How to Make Sure Your Water Heater Is Working Properly After Death of Iowa Family

Here are some simple ways to determine whether your home is at risk of toxic gases.

Now that it's been revealed that an American family of four likely died in Mexico as a result of inhaling toxic gases, many have been left wondering whether a hidden danger may be lurking in their own homes.

The Sharp family, of Iowa, may have died of carbon monoxide poisoning as a result of a leak in the water heater.

The tragedy is an important reminder for all, says Dave Hamilton, an instructor at The Morris County New Jersey Fire Academy.

He showed Inside Edition an easy way to test your water heater or furnace for gas leaks.

"Take a match out, light it, hold it next to it, blow it out, watch the smoke," he advises. "If the smoke gets sucked up, you've got a proper updraft. If the smoke was blowing back in it would be down drafting."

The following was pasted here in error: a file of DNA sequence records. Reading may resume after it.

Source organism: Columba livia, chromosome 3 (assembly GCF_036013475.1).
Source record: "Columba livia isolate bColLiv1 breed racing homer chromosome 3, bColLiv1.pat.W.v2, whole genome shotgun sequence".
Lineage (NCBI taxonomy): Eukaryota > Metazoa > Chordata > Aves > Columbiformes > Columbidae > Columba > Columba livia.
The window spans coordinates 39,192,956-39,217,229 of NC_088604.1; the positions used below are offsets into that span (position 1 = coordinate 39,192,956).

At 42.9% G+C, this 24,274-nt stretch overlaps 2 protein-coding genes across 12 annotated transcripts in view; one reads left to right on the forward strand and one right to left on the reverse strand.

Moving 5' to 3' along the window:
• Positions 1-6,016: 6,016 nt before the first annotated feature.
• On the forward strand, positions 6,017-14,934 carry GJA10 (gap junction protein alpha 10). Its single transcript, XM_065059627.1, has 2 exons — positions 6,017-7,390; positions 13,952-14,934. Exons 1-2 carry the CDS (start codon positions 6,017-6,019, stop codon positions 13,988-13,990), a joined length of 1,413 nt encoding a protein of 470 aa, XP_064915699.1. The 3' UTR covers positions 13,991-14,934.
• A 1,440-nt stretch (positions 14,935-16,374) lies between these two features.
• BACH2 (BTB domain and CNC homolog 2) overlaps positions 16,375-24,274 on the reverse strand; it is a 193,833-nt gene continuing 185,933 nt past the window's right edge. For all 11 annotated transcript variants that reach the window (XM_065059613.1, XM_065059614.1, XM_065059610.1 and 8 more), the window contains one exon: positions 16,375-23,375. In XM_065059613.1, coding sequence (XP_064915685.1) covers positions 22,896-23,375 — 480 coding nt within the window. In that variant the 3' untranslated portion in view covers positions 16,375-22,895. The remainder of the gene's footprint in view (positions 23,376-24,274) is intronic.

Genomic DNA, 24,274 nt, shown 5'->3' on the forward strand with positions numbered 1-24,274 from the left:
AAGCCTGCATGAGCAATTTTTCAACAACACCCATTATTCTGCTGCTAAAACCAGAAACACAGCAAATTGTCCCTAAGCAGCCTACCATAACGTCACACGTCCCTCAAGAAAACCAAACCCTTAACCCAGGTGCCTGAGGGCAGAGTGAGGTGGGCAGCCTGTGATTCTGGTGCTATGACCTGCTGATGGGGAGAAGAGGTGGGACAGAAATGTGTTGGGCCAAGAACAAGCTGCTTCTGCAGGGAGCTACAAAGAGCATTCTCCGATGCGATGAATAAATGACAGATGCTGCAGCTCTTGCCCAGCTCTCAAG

In the event of down drifting, he says, "you want to shut the water heater down, notify the utility company that you have a problem your water heater."

He said a blockage may be causing the issue, “and then you're gonna be getting carbon monoxide back in the home.”

It's also important to install carbon monoxide detectors in the right places, including bedrooms and the basement.

“You want it mounted in the area of the appliances, the furnace, the hot water heater,” he advises. “You should have one on every level, especially on a sleeping level. This is your only effective tool against carbon monoxide is having a CO alarm."

Carbon monoxide is colorless and odorless, that's why it’s known as the silent killer.

Roughly 430 people die every year in America as a result of accidental carbon monoxide poisoning.